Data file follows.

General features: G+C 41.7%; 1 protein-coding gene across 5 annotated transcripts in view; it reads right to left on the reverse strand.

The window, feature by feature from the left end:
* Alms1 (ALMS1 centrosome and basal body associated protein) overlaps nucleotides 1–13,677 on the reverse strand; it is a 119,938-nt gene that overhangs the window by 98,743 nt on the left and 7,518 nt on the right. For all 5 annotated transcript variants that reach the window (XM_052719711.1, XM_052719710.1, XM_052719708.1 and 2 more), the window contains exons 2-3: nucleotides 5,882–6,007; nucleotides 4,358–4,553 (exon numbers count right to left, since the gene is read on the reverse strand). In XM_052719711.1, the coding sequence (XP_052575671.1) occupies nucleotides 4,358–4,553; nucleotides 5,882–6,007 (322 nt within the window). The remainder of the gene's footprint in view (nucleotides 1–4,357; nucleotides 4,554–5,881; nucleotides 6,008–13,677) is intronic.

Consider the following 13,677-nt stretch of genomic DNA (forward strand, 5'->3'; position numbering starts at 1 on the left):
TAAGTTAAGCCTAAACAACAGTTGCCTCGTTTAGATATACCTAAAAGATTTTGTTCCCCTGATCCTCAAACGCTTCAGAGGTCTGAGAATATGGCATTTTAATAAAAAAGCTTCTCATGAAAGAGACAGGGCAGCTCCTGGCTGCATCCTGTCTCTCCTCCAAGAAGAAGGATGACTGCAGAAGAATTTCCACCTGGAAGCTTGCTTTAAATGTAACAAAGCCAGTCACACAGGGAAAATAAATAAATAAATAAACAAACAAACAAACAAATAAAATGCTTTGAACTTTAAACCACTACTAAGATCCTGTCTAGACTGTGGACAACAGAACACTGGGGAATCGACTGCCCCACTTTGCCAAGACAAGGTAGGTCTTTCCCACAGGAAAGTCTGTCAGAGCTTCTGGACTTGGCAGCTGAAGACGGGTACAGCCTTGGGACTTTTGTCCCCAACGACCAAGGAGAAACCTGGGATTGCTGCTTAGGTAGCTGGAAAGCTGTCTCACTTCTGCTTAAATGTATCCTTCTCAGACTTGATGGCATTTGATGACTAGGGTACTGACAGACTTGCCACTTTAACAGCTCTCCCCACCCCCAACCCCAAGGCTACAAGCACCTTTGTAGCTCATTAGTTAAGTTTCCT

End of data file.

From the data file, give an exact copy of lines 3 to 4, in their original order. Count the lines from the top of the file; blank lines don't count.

* Alms1 (ALMS1 centrosome and basal body associated protein) overlaps nucleotides 1–13,677 on the reverse strand; it is a 119,938-nt gene that overhangs the window by 98,743 nt on the left and 7,518 nt on the right. For all 5 annotated transcript variants that reach the window (XM_052719711.1, XM_052719710.1, XM_052719708.1 and 2 more), the window contains exons 2-3: nucleotides 5,882–6,007; nucleotides 4,358–4,553 (exon numbers count right to left, since the gene is read on the reverse strand). In XM_052719711.1, the coding sequence (XP_052575671.1) occupies nucleotides 4,358–4,553; nucleotides 5,882–6,007 (322 nt within the window). The remainder of the gene's footprint in view (nucleotides 1–4,357; nucleotides 4,554–5,881; nucleotides 6,008–13,677) is intronic.

Consider the following 13,677-nt stretch of genomic DNA (forward strand, 5'->3'; position numbering starts at 1 on the left):